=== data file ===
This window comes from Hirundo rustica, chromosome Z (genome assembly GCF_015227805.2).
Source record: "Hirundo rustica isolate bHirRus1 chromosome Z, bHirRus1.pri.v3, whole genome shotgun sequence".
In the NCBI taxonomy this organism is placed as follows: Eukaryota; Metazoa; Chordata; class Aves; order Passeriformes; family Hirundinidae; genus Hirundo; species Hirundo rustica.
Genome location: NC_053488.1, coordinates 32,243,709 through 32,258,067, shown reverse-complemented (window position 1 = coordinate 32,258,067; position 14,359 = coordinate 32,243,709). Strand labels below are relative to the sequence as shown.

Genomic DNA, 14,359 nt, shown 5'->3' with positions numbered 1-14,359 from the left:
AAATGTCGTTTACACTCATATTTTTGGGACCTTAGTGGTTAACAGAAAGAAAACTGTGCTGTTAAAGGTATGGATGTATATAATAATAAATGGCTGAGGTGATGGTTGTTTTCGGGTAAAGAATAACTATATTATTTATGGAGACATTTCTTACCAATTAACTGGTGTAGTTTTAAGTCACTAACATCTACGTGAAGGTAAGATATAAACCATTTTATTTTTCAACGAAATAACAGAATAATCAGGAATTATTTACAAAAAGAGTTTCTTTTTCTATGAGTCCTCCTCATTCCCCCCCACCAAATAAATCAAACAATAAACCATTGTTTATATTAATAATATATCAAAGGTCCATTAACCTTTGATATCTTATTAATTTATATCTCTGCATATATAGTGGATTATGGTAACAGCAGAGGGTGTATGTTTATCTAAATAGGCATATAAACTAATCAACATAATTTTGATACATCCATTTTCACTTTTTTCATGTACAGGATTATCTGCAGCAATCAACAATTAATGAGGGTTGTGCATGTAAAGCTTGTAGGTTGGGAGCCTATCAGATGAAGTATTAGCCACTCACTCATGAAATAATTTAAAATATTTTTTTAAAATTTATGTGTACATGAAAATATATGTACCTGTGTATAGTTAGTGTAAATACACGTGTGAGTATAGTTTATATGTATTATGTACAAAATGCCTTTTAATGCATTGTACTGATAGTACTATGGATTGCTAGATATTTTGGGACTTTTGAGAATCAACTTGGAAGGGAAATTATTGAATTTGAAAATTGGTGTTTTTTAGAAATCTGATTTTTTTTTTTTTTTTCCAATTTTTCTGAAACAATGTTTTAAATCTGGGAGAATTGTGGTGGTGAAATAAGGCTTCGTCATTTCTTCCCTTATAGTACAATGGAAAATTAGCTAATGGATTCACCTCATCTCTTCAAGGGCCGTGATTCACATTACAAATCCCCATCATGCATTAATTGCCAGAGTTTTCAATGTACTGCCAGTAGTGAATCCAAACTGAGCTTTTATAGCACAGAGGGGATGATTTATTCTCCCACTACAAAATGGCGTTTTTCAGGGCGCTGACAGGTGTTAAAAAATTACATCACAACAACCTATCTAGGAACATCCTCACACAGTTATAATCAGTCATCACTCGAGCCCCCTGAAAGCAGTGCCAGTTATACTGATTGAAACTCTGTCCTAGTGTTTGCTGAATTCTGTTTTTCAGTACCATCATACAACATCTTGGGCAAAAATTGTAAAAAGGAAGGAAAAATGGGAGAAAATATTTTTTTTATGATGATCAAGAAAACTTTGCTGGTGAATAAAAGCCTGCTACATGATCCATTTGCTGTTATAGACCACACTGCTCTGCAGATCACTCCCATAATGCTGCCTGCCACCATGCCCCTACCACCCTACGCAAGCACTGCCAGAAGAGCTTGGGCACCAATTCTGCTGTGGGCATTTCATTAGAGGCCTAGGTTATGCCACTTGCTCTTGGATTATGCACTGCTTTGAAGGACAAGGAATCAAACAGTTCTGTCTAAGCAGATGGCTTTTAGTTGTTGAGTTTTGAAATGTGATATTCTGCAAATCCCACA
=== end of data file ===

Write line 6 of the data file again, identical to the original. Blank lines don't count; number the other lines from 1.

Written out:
AAATGTCGTTTACACTCATATTTTTGGGACCTTAGTGGTTAACAGAAAGAAAACTGTGCTGTTAAAGGTATGGATGTATATAATAATAAATGGCTGAGGTGATGGTTGTTTTCGGGTAAAGAATAACTATATTATTTATGGAGACATTTCTTACCAATTAACTGGTGTAGTTTTAAGTCACTAACATCTACGTGAAGGTAAGATATAAACCATTTTATTTTTCAACGAAATAACAGAATAATCAGGAATTATTTACAAAAAGAGTTTCTTTTTCTATGAGTCCTCCTCATTCCCCCCCACCAAATAAATCAAACAATAAACCATTGTTTATATTAATAATATATCAAAGGTCCATTAACCTTTGATATCTTATTAATTTATATCTCTGCATATATAGTGGATTATGGTAACAGCAGAGGGTGTATGTTTATCTAAATAGGCATATAAACTAATCAACATAATTTTGATACATCCATTTTCACTTTTTTCATGTACAGGATTATCTGCAGCAATCAACAATTAATGAGGGTTGTGCATGTAAAGCTTGTAGGTTGGGAGCCTATCAGATGAAGTATTAGCCACTCACTCATGAAATAATTTAAAATATTTTTTTAAAATTTATGTGTACATGAAAATATATGTACCTGTGTATAGTTAGTGTAAATACACGTGTGAGTATAGTTTATATGTATTATGTACAAAATGCCTTTTAATGCATTGTACTGATAGTACTATGGATTGCTAGATATTTTGGGACTTTTGAGAATCAACTTGGAAGGGAAATTATTGAATTTGAAAATTGGTGTTTTTTAGAAATCTGATTTTTTTTTTTTTTTTCCAATTTTTCTGAAACAATGTTTTAAATCTGGGAGAATTGTGGTGGTGAAATAAGGCTTCGTCATTTCTTCCCTTATAGTACAATGGAAAATTAGCTAATGGATTCACCTCATCTCTTCAAGGGCCGTGATTCACATTACAAATCCCCATCATGCATTAATTGCCAGAGTTTTCAATGTACTGCCAGTAGTGAATCCAAACTGAGCTTTTATAGCACAGAGGGGATGATTTATTCTCCCACTACAAAATGGCGTTTTTCAGGGCGCTGACAGGTGTTAAAAAATTACATCACAACAACCTATCTAGGAACATCCTCACACAGTTATAATCAGTCATCACTCGAGCCCCCTGAAAGCAGTGCCAGTTATACTGATTGAAACTCTGTCCTAGTGTTTGCTGAATTCTGTTTTTCAGTACCATCATACAACATCTTGGGCAAAAATTGTAAAAAGGAAGGAAAAATGGGAGAAAATATTTTTTTTATGATGATCAAGAAAACTTTGCTGGTGAATAAAAGCCTGCTACATGATCCATTTGCTGTTATAGACCACACTGCTCTGCAGATCACTCCCATAATGCTGCCTGCCACCATGCCCCTACCACCCTACGCAAGCACTGCCAGAAGAGCTTGGGCACCAATTCTGCTGTGGGCATTTCATTAGAGGCCTAGGTTATGCCACTTGCTCTTGGATTATGCACTGCTTTGAAGGACAAGGAATCAAACAGTTCTGTCTAAGCAGATGGCTTTTAGTTGTTGAGTTTTGAAATGTGATATTCTGCAAATCCCACA